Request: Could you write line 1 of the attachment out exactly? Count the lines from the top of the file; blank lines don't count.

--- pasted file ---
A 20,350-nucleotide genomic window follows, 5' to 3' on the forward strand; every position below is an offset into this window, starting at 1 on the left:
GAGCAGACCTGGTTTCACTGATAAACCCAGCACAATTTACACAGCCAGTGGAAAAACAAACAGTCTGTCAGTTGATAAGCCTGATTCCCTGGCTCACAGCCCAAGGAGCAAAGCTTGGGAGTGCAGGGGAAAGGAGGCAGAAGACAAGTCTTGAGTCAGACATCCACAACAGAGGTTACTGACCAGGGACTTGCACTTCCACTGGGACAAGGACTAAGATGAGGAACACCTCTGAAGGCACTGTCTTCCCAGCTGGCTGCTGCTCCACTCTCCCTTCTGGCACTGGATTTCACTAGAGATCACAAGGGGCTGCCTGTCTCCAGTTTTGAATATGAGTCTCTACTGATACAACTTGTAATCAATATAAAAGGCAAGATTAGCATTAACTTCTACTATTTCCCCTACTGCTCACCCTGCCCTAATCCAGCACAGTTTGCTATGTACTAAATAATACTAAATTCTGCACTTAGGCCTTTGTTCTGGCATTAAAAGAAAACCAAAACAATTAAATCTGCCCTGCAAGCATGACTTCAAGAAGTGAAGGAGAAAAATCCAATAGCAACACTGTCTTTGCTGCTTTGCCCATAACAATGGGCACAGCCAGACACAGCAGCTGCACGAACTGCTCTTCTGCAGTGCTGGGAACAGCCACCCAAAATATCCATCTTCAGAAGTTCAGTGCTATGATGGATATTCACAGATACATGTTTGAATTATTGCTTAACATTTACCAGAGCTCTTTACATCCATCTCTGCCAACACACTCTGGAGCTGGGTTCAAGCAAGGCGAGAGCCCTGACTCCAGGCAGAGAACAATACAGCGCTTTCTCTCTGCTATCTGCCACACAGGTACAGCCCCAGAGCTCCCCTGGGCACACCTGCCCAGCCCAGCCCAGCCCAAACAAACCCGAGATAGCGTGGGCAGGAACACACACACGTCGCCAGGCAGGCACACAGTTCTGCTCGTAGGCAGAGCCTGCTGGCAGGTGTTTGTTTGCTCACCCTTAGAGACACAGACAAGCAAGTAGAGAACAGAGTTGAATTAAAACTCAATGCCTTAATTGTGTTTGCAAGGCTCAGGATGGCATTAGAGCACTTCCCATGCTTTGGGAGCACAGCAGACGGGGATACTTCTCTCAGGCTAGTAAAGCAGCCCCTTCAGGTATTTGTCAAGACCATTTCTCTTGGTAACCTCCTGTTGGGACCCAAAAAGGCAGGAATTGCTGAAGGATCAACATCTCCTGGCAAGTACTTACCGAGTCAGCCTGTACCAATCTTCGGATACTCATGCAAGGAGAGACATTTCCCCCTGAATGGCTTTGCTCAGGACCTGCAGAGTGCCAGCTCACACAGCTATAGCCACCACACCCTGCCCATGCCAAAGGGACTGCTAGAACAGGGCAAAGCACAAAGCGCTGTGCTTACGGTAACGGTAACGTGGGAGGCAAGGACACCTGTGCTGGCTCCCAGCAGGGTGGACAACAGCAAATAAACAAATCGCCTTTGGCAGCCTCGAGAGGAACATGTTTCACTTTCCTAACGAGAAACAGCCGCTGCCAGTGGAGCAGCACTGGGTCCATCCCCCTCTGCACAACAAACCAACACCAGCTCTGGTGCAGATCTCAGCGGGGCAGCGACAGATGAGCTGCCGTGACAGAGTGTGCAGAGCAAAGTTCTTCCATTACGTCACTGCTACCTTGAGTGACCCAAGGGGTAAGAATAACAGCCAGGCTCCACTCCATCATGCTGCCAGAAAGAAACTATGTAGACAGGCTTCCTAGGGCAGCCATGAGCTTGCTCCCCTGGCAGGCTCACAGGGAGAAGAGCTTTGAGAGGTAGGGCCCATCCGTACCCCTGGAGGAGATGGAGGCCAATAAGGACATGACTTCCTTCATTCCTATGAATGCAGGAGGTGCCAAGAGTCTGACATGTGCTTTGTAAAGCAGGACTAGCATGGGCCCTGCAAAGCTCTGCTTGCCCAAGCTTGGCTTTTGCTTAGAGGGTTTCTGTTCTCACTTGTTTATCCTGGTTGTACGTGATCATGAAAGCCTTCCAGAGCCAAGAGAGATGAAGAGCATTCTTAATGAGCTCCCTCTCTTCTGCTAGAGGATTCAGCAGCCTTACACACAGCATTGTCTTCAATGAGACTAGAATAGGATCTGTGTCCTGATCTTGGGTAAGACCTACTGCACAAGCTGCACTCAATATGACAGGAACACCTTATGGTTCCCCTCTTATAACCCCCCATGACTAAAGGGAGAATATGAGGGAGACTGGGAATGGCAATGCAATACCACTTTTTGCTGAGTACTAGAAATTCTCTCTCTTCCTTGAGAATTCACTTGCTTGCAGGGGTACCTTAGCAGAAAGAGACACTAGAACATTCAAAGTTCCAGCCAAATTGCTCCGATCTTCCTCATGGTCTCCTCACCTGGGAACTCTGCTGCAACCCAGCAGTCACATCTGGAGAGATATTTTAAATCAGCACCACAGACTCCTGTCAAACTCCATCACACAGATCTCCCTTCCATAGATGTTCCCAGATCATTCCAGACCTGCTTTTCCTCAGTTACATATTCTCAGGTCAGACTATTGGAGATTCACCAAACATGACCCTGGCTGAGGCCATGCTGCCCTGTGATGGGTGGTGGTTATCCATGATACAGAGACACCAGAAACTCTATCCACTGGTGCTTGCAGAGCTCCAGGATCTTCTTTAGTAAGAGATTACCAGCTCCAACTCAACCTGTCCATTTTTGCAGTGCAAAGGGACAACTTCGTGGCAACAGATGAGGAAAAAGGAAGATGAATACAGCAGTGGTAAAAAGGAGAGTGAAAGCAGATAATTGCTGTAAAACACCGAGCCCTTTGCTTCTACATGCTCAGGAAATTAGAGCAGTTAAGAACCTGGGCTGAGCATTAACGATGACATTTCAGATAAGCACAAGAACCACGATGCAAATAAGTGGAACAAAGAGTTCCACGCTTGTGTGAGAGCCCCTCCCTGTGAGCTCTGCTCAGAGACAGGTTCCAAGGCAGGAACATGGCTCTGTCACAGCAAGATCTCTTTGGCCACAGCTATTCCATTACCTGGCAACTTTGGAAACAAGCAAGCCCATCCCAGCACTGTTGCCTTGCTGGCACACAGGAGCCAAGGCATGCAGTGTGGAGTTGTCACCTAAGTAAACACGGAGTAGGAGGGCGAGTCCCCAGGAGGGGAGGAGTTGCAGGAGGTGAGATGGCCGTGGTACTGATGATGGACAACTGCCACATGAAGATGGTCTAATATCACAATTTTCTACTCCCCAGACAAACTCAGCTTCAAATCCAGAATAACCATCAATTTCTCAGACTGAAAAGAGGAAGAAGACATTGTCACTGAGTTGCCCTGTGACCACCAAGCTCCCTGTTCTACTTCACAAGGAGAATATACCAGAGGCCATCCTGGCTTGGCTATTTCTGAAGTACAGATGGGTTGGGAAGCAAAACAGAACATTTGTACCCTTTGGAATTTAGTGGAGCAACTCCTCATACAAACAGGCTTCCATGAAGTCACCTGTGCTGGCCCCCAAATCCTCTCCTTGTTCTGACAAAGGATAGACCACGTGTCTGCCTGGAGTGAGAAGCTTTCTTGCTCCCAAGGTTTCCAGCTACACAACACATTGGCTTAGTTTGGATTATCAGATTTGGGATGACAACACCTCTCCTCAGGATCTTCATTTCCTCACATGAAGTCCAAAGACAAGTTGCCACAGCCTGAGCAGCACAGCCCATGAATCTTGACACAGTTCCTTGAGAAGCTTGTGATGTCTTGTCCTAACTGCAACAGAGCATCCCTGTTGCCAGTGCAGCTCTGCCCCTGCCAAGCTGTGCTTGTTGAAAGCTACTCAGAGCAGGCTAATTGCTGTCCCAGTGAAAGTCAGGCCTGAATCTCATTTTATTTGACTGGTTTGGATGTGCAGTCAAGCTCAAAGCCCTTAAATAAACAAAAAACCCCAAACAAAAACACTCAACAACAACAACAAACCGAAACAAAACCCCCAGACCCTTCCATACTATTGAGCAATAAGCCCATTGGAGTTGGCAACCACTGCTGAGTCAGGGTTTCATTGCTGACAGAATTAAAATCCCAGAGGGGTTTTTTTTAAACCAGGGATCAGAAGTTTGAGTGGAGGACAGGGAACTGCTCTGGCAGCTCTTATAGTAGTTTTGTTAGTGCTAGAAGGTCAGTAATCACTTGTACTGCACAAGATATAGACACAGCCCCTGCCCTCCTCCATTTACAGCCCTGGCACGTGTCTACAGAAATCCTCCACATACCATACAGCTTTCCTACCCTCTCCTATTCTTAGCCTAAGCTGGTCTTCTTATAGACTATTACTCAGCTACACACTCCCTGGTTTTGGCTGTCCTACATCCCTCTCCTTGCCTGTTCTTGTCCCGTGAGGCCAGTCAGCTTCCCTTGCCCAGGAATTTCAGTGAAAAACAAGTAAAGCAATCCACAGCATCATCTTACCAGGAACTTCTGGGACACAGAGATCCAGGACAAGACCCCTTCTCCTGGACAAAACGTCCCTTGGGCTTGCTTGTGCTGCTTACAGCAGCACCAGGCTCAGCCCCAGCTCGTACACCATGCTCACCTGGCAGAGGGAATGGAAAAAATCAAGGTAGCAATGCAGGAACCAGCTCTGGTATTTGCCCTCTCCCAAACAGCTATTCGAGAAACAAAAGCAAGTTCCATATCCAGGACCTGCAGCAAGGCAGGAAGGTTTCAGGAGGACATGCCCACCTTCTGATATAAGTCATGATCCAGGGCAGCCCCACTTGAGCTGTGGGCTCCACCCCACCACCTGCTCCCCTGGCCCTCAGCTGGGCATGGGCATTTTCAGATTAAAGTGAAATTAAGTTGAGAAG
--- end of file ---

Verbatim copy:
A 20,350-nucleotide genomic window follows, 5' to 3' on the forward strand; every position below is an offset into this window, starting at 1 on the left: